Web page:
Diagnostic data for neurological conditions in interRAI assessments in home care, nursing home and mental health care settings: a validity study
1 School of Public Health & Health Systems, University of Waterloo, Waterloo, ON, Canada
2 Institut universitaire de gériatrie de Montréal, Montreal, QC, Canada
3 Department of Community Health Sciences, University of Calgary, Calgary, AB, Canada
4 Departments of Medicine and Community Health Sciences, University of Manitoba, Winnipeg, MB, Canada
BMC Health Services Research 2013, 13:457 doi:10.1186/1472-6963-13-457Published: 1 November 2013
The interRAI suite of assessment instruments can provide valuable information to support person-specific care planning across the continuum of care. Comprehensive clinical information is collected with these instruments, including disease diagnoses. In Canada, interRAI data holdings represent some of the largest repositories of clinical information in the country for persons with neurological conditions. This study examined the accuracy of the diagnostic information captured by interRAI instruments designed for use in the home care, long-term care and mental health care settings as compared with national administrative databases.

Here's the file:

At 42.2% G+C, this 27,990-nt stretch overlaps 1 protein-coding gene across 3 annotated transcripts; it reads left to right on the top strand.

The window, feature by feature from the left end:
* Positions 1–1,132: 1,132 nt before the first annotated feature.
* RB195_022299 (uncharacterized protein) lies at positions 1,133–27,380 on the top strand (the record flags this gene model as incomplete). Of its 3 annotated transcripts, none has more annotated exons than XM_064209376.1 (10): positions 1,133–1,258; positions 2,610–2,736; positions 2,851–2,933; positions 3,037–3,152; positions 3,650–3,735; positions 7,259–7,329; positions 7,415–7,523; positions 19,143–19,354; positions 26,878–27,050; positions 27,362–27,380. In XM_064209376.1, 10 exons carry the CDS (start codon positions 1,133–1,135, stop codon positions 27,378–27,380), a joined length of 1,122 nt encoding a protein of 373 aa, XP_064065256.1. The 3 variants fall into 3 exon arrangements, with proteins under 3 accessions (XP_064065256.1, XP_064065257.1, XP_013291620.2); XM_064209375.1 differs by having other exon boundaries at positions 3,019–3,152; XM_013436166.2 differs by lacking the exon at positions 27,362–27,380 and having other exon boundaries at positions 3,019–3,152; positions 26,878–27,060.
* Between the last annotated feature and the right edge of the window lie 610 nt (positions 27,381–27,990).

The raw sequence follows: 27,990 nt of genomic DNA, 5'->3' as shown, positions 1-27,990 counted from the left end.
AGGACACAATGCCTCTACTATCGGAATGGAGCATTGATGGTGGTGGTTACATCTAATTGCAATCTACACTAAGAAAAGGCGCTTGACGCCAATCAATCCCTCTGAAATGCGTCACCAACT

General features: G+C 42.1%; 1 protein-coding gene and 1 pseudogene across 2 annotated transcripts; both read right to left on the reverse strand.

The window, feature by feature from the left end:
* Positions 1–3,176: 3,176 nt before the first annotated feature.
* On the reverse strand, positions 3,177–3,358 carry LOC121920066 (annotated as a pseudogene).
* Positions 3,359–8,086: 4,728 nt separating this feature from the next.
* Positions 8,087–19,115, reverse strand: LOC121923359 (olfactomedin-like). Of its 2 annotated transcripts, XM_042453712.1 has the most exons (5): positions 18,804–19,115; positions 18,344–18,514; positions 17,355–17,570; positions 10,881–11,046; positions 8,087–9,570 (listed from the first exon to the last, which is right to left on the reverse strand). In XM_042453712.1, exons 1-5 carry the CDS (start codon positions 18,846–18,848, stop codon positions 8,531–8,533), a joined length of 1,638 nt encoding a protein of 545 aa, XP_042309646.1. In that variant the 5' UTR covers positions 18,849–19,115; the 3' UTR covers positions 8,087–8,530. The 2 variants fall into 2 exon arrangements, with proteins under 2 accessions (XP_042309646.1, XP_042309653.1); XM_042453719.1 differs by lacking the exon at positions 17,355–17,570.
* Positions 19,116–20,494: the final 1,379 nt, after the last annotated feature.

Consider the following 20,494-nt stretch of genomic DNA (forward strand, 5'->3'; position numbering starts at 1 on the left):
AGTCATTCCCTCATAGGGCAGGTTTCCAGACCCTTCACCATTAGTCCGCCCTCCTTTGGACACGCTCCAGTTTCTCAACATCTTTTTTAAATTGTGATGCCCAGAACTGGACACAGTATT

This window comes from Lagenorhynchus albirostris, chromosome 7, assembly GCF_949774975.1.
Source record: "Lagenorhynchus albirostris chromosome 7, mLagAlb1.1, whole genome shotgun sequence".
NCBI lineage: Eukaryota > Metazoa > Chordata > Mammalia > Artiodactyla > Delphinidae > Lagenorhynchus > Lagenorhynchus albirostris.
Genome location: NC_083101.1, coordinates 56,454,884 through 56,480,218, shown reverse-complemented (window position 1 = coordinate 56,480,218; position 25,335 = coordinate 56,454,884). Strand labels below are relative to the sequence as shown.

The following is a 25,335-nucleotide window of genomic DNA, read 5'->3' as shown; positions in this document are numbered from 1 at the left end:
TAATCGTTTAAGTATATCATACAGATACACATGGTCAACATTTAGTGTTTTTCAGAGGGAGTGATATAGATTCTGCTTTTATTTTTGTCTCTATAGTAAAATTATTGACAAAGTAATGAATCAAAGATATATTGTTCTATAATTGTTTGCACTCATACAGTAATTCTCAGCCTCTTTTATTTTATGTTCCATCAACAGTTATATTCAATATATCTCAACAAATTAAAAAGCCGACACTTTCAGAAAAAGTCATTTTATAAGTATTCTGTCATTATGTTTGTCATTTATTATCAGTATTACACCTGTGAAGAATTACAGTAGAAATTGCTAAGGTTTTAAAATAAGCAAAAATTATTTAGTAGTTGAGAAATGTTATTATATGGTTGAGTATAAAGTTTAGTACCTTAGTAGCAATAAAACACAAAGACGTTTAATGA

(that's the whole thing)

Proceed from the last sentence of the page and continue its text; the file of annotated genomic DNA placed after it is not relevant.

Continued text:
The interRAI assessments were matched with an inpatient hospital record and emergency department (ED) visit record in the preceding 90 days. Diagnoses captured on the interRAI instruments were compared to those recorded in either administrative record for each individual. Diagnostic validity was examined through sensitivity, specificity and positive predictive value analysis for the following conditions: multiple sclerosis, epilepsy, Alzheimer’s disease and other dementias, Parkinson’s disease, traumatic brain injury, stroke, diabetes mellitus, heart failure and reactive airway disease.
In the three large study samples (home care: n = 128,448; long-term care: n = 26,644; mental health: n = 13,812), interRAI diagnoses demonstrated high specificity when compared to administrative records, for both neurological conditions (range 0.80 – 1.00) and comparative chronic diseases (range 0.83 – 1.00). Sensitivity and positive predictive values (PPV) were more varied by specific diagnosis, with sensitivities and PPV for neurological conditions ranging from 0.23 to 0.94 and 0.14 to 0.77, respectively. The interRAI assessments routinely captured more cases of the diagnoses of interest than the administrative records.
The interRAI assessment collected accurate information about disease diagnoses when compared to administrative records within three months. Such information is likely relevant to day-to-day care in these three environments and can be used to inform care planning and resource allocation decisions.